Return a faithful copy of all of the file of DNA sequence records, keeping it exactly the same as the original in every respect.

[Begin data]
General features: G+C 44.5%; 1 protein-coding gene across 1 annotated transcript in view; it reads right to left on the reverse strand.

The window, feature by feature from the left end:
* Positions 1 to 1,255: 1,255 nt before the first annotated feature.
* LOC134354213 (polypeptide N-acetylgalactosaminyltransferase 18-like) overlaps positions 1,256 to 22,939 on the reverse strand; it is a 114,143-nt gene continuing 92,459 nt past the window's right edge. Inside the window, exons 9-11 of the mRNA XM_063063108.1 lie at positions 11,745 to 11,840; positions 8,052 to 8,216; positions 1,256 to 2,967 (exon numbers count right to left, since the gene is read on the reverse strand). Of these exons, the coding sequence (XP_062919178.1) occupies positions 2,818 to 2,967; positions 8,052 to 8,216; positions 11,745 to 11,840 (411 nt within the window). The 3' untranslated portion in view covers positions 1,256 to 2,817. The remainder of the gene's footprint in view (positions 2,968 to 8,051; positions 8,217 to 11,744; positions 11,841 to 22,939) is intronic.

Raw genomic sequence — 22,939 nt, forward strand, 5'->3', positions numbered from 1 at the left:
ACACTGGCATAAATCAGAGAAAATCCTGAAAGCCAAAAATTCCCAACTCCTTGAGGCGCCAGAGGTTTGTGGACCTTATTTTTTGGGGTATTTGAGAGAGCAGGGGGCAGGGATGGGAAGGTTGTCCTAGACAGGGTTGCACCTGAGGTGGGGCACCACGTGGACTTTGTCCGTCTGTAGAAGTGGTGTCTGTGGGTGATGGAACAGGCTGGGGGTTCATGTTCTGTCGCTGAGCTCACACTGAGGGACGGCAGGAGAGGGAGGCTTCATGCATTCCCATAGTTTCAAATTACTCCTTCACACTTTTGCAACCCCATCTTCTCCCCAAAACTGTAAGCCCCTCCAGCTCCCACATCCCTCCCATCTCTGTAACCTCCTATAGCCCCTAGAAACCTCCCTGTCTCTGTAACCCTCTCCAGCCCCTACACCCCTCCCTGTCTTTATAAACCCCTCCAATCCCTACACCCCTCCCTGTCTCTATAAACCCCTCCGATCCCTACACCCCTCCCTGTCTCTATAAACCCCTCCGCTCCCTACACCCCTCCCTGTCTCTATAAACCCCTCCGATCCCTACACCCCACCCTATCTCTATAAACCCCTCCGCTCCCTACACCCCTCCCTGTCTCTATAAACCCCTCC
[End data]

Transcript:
General features: G+C 44.5%; 1 protein-coding gene across 1 annotated transcript in view; it reads right to left on the reverse strand.

The window, feature by feature from the left end:
* Positions 1 to 1,255: 1,255 nt before the first annotated feature.
* LOC134354213 (polypeptide N-acetylgalactosaminyltransferase 18-like) overlaps positions 1,256 to 22,939 on the reverse strand; it is a 114,143-nt gene continuing 92,459 nt past the window's right edge. Inside the window, exons 9-11 of the mRNA XM_063063108.1 lie at positions 11,745 to 11,840; positions 8,052 to 8,216; positions 1,256 to 2,967 (exon numbers count right to left, since the gene is read on the reverse strand). Of these exons, the coding sequence (XP_062919178.1) occupies positions 2,818 to 2,967; positions 8,052 to 8,216; positions 11,745 to 11,840 (411 nt within the window). The 3' untranslated portion in view covers positions 1,256 to 2,817. The remainder of the gene's footprint in view (positions 2,968 to 8,051; positions 8,217 to 11,744; positions 11,841 to 22,939) is intronic.

Raw genomic sequence — 22,939 nt, forward strand, 5'->3', positions numbered from 1 at the left:
ACACTGGCATAAATCAGAGAAAATCCTGAAAGCCAAAAATTCCCAACTCCTTGAGGCGCCAGAGGTTTGTGGACCTTATTTTTTGGGGTATTTGAGAGAGCAGGGGGCAGGGATGGGAAGGTTGTCCTAGACAGGGTTGCACCTGAGGTGGGGCACCACGTGGACTTTGTCCGTCTGTAGAAGTGGTGTCTGTGGGTGATGGAACAGGCTGGGGGTTCATGTTCTGTCGCTGAGCTCACACTGAGGGACGGCAGGAGAGGGAGGCTTCATGCATTCCCATAGTTTCAAATTACTCCTTCACACTTTTGCAACCCCATCTTCTCCCCAAAACTGTAAGCCCCTCCAGCTCCCACATCCCTCCCATCTCTGTAACCTCCTATAGCCCCTAGAAACCTCCCTGTCTCTGTAACCCTCTCCAGCCCCTACACCCCTCCCTGTCTTTATAAACCCCTCCAATCCCTACACCCCTCCCTGTCTCTATAAACCCCTCCGATCCCTACACCCCTCCCTGTCTCTATAAACCCCTCCGCTCCCTACACCCCTCCCTGTCTCTATAAACCCCTCCGATCCCTACACCCCACCCTATCTCTATAAACCCCTCCGCTCCCTACACCCCTCCCTGTCTCTATAAACCCCTCC